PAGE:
A team made up of current and former LPSD employees as well as one graduate student will be heading to Mngwere, a community in Malawi, to meet approximately 180 orphans they have been sending letters and goods to through the Hands at Work Program in July.
The program began seven years ago at LCHS and works to provide a service centre in Mngwere where kids can have a hot meal, mentoring for community volunteers, basic supplies, gardening tools, clothing, bookmarks, soccer balls and letters.
Kianne Hawkins, a grade 12 student, is travelling to Africa with her teachers. She says she is looking forward to making a difference on a global scale.
“It’s kind of empowering and I think it also inspires others to know that we’re here and this stuff is happening very far away we can still travel. Even from here, making bookmarks and such, we can make a difference in their lives.”
About 20 students from LCHS are in the Hands at Work group and currently they are busy preparing 200 bookmarks for the upcoming trip. Crystal Scutt, the Senior Math Teacher and Teacher Advisor for Hands at Work, says more students participate throughout the year during specific events or by donating spare change.
One student, Makenna Gallagher, decided to help by putting her song ‘Get a Little Crazy’ on iTunes.
“I am fortunate enough to live somewhere that I have access to all of these things and so I believe that this money that I could’ve been using for myself should go to someone in need.”
So far she has raised $150 through the release of her single. She plans to record and release an EP in the near future with those proceeds also going towards Hands at Work.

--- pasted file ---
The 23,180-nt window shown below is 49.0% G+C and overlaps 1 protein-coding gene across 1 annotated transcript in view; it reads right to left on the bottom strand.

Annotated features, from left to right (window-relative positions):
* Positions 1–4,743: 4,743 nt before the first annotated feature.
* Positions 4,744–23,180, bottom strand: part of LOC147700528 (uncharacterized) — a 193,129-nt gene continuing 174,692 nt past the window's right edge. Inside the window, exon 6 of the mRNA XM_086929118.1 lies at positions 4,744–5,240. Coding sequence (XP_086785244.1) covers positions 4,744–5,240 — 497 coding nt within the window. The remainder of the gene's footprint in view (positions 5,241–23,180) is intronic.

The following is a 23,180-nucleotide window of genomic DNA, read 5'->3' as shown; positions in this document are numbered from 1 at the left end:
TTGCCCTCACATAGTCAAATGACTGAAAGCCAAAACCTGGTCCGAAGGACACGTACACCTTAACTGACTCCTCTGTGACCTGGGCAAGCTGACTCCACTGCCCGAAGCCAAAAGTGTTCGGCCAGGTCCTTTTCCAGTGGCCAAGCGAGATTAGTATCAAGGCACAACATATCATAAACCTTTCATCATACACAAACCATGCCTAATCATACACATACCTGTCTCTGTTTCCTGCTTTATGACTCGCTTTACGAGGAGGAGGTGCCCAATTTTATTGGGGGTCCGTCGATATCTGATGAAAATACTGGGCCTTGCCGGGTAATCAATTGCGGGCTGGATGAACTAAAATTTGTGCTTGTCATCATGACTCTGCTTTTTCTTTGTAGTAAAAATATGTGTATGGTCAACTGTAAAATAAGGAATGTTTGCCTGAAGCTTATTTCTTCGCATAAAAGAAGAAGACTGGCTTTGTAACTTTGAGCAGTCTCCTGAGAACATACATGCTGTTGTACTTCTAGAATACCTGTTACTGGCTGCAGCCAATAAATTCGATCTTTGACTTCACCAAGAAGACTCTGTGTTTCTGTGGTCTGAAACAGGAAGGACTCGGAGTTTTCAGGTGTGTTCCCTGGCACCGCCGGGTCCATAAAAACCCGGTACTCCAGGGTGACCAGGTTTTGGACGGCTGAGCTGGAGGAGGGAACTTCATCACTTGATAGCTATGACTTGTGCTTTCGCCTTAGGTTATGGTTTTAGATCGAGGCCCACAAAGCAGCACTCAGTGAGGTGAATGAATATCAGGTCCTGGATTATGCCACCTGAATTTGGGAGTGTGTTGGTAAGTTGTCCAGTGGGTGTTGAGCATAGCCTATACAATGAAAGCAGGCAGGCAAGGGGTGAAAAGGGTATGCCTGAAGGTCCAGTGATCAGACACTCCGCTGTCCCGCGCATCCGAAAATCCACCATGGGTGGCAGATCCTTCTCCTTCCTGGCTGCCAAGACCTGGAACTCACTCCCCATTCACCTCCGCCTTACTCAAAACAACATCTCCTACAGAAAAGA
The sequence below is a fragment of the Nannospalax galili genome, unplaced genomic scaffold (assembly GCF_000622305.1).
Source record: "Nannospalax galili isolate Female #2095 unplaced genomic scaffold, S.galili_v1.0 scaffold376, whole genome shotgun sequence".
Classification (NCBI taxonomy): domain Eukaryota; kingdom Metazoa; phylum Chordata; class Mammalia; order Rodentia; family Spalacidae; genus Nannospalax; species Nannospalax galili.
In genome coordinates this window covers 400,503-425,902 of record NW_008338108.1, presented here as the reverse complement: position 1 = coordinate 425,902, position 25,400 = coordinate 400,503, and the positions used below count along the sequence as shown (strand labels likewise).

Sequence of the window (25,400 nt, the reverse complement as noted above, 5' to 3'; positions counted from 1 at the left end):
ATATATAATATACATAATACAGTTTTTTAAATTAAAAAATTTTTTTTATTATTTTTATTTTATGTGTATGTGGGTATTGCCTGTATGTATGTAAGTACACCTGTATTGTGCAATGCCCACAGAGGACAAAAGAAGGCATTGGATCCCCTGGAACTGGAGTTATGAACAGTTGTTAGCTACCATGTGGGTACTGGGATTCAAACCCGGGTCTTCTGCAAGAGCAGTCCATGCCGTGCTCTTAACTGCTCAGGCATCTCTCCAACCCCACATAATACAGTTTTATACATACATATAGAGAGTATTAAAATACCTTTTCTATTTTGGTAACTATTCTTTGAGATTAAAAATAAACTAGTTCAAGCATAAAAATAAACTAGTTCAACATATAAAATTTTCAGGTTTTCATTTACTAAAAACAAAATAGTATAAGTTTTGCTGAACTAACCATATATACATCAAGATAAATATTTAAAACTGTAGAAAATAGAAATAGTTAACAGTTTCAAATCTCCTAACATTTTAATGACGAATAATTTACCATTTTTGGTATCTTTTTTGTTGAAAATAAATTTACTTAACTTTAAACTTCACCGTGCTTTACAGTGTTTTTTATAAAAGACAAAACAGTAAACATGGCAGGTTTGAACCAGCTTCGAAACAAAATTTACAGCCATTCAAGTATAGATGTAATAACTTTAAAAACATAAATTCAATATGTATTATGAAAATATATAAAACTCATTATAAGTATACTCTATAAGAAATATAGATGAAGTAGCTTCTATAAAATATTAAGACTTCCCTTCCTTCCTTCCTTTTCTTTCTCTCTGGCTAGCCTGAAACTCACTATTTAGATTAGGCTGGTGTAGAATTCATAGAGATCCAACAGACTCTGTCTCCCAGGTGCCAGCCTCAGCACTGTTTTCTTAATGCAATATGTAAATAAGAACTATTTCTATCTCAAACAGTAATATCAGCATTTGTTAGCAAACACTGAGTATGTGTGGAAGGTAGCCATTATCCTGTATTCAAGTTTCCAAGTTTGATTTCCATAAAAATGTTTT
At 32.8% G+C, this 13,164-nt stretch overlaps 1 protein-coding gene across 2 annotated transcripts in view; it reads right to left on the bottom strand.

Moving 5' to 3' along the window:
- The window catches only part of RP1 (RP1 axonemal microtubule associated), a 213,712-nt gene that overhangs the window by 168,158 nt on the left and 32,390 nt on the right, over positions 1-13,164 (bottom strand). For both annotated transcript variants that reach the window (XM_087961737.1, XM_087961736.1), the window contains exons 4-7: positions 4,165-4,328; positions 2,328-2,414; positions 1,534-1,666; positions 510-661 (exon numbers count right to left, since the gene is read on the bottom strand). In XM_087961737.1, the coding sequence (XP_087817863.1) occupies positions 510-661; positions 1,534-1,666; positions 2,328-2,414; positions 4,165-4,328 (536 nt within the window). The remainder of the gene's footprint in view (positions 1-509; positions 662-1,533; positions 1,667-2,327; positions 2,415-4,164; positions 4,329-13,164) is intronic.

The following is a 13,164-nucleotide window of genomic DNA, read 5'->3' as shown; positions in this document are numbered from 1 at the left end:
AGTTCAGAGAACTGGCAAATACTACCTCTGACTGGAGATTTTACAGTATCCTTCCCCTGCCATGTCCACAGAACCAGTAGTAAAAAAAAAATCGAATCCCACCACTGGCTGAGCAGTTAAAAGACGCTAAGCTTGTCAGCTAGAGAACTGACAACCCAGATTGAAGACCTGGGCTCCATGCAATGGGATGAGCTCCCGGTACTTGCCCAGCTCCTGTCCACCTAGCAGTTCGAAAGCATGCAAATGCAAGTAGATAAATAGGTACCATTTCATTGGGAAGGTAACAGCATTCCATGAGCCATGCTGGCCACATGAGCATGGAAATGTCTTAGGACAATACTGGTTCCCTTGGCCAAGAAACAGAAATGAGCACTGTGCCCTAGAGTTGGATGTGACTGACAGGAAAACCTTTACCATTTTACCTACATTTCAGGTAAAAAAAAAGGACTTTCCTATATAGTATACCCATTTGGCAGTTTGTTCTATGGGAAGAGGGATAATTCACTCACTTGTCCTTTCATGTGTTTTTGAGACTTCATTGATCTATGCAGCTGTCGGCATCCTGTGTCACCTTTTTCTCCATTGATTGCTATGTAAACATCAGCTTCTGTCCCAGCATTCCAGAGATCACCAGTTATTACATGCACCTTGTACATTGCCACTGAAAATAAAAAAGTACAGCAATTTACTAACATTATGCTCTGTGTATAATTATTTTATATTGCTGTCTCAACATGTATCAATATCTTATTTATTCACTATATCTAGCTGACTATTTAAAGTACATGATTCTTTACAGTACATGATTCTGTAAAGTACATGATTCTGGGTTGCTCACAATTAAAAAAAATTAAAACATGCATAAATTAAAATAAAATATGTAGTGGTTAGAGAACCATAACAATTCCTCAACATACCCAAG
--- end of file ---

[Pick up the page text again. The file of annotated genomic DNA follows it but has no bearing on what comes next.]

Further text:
Scutt goes on to say the group gives an opportunity for students to reach beyond the community.
“We have quite a diverse culture here in our school as well and it’s really nice to have a global aspect. It’s really nice for the students to be able to link to something outside of our community.”
She adds, “I think there’s a really deep relationship we have there and that’s our main focus even though we have to raise the money, is on working with the relationship with those kids in Africa. They are just thrilled that they think they have friends in Lloydminster, Canada.”
The school sends $9,000 a year to Mngwere, and funds are raised through several events throughout the year both in the school and throughout the community.
“Our children in Malawi don’t necessarily know about the money part of it but we really work at building pen pals and relationships which is a key part of hands at work.” says Scutt.
She adds, “I feel like it’s going to be life changing.”